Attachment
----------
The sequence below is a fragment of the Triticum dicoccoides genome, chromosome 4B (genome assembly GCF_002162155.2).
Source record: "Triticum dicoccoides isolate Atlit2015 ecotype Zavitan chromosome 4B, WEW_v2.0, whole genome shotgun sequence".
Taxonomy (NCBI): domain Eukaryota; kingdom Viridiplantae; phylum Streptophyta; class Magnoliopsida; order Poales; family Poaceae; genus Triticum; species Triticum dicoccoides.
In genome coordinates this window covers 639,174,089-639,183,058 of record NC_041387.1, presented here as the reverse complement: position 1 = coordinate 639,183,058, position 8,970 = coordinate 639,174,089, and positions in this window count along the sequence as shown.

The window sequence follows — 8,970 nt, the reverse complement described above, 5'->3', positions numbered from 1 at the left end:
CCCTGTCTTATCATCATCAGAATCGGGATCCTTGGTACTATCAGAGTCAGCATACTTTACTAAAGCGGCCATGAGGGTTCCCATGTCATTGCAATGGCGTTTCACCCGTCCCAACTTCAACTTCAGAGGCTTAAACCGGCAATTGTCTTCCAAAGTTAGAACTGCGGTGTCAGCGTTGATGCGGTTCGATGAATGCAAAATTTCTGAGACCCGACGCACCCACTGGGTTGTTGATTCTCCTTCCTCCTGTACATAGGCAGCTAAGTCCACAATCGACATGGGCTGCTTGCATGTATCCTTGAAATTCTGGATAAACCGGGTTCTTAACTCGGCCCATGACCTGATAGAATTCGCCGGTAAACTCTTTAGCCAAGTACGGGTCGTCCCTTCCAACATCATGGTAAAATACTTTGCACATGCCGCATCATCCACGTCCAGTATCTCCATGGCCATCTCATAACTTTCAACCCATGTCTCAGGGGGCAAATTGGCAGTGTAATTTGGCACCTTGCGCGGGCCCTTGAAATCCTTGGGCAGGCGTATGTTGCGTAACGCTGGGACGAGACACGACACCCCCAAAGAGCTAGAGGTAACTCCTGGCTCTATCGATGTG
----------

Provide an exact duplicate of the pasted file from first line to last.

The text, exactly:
The sequence below is a fragment of the Triticum dicoccoides genome, chromosome 4B (genome assembly GCF_002162155.2).
Source record: "Triticum dicoccoides isolate Atlit2015 ecotype Zavitan chromosome 4B, WEW_v2.0, whole genome shotgun sequence".
Taxonomy (NCBI): domain Eukaryota; kingdom Viridiplantae; phylum Streptophyta; class Magnoliopsida; order Poales; family Poaceae; genus Triticum; species Triticum dicoccoides.
In genome coordinates this window covers 639,174,089-639,183,058 of record NC_041387.1, presented here as the reverse complement: position 1 = coordinate 639,183,058, position 8,970 = coordinate 639,174,089, and positions in this window count along the sequence as shown.

The window sequence follows — 8,970 nt, the reverse complement described above, 5'->3', positions numbered from 1 at the left end:
CCCTGTCTTATCATCATCAGAATCGGGATCCTTGGTACTATCAGAGTCAGCATACTTTACTAAAGCGGCCATGAGGGTTCCCATGTCATTGCAATGGCGTTTCACCCGTCCCAACTTCAACTTCAGAGGCTTAAACCGGCAATTGTCTTCCAAAGTTAGAACTGCGGTGTCAGCGTTGATGCGGTTCGATGAATGCAAAATTTCTGAGACCCGACGCACCCACTGGGTTGTTGATTCTCCTTCCTCCTGTACATAGGCAGCTAAGTCCACAATCGACATGGGCTGCTTGCATGTATCCTTGAAATTCTGGATAAACCGGGTTCTTAACTCGGCCCATGACCTGATAGAATTCGCCGGTAAACTCTTTAGCCAAGTACGGGTCGTCCCTTCCAACATCATGGTAAAATACTTTGCACATGCCGCATCATCCACGTCCAGTATCTCCATGGCCATCTCATAACTTTCAACCCATGTCTCAGGGGGCAAATTGGCAGTGTAATTTGGCACCTTGCGCGGGCCCTTGAAATCCTTGGGCAGGCGTATGTTGCGTAACGCTGGGACGAGACACGACACCCCCAAAGAGCTAGAGGTAACTCCTGGCTCTATCGATGTG